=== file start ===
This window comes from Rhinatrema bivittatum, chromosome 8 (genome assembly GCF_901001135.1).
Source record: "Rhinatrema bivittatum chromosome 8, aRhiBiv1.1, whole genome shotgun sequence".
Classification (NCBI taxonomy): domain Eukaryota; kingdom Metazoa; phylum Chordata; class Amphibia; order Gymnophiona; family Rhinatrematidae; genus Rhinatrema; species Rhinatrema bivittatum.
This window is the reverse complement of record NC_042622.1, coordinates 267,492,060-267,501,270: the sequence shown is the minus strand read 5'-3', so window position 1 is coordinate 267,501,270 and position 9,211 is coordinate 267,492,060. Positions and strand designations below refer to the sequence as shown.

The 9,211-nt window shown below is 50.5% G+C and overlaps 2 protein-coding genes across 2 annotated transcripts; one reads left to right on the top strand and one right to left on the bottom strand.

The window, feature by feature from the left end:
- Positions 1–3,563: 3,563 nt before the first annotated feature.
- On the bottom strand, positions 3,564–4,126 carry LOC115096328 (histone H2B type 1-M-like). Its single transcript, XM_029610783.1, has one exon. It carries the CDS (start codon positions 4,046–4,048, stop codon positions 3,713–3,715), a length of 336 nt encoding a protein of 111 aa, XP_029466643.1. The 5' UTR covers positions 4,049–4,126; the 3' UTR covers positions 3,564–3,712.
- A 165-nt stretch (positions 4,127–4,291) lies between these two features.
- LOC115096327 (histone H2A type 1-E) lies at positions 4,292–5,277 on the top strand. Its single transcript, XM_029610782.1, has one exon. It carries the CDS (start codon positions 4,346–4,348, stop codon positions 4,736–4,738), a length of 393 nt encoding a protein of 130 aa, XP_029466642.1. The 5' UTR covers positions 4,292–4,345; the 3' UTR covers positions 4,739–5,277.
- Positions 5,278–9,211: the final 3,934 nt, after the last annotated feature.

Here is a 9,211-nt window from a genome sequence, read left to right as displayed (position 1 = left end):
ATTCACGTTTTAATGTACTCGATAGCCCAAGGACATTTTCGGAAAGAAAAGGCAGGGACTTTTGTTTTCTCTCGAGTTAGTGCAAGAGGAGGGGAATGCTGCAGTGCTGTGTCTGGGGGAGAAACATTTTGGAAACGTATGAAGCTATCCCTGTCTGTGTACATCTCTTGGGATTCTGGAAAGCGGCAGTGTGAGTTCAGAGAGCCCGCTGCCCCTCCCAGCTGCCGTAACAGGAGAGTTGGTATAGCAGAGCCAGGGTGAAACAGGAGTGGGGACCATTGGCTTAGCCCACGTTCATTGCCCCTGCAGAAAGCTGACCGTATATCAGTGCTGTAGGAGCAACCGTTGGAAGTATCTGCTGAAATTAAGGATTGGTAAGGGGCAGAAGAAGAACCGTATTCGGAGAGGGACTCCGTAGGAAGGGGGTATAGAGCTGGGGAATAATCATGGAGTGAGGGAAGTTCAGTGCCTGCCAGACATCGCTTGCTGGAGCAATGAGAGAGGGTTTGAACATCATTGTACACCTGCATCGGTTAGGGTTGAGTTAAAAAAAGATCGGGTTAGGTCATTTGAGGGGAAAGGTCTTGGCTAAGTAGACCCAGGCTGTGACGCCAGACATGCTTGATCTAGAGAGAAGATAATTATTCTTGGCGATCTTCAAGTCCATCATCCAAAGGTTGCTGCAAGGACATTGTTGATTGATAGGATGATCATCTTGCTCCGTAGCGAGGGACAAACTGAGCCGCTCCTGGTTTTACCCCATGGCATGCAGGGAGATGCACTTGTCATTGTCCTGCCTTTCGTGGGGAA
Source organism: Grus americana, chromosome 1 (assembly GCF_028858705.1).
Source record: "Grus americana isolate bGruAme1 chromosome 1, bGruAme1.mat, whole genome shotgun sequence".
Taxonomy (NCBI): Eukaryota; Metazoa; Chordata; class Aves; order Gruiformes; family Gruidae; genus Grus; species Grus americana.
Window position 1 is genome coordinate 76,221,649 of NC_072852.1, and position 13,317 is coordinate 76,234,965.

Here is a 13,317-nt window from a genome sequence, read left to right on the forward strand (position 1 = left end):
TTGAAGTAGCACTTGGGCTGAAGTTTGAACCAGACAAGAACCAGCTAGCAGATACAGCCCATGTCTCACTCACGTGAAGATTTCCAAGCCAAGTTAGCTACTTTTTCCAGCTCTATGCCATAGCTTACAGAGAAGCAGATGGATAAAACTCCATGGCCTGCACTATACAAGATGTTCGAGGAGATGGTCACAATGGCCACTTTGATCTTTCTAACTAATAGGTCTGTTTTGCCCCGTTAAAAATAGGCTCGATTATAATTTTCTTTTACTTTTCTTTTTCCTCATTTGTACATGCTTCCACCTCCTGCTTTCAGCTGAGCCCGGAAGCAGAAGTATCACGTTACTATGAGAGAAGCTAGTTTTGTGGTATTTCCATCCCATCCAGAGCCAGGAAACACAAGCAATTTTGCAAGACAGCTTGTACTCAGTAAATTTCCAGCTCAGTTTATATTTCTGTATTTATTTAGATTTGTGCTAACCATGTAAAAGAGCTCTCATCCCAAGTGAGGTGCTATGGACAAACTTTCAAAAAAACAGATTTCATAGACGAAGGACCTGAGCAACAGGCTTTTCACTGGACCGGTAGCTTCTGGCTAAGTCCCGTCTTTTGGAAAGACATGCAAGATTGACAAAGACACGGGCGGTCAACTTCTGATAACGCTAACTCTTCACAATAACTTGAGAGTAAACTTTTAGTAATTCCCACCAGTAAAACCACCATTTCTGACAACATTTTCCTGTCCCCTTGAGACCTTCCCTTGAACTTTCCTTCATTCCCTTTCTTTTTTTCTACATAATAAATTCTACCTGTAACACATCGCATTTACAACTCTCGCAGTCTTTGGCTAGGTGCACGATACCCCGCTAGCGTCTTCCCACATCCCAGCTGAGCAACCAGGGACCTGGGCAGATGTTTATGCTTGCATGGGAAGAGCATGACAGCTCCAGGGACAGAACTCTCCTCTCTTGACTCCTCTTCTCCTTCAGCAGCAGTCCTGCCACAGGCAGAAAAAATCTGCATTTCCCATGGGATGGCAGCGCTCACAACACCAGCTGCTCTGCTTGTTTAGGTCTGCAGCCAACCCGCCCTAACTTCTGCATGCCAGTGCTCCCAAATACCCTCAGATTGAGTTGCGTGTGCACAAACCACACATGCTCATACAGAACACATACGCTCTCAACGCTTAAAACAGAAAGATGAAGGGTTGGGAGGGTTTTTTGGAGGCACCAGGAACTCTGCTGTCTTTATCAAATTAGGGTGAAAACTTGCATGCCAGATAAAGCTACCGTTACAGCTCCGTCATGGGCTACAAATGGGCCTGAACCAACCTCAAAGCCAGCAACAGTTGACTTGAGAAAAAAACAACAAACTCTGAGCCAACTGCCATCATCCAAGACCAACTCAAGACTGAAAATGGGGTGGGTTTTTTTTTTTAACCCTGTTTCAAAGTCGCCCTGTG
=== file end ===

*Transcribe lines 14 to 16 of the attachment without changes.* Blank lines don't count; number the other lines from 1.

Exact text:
Source organism: Grus americana, chromosome 1 (assembly GCF_028858705.1).
Source record: "Grus americana isolate bGruAme1 chromosome 1, bGruAme1.mat, whole genome shotgun sequence".
Taxonomy (NCBI): Eukaryota; Metazoa; Chordata; class Aves; order Gruiformes; family Gruidae; genus Grus; species Grus americana.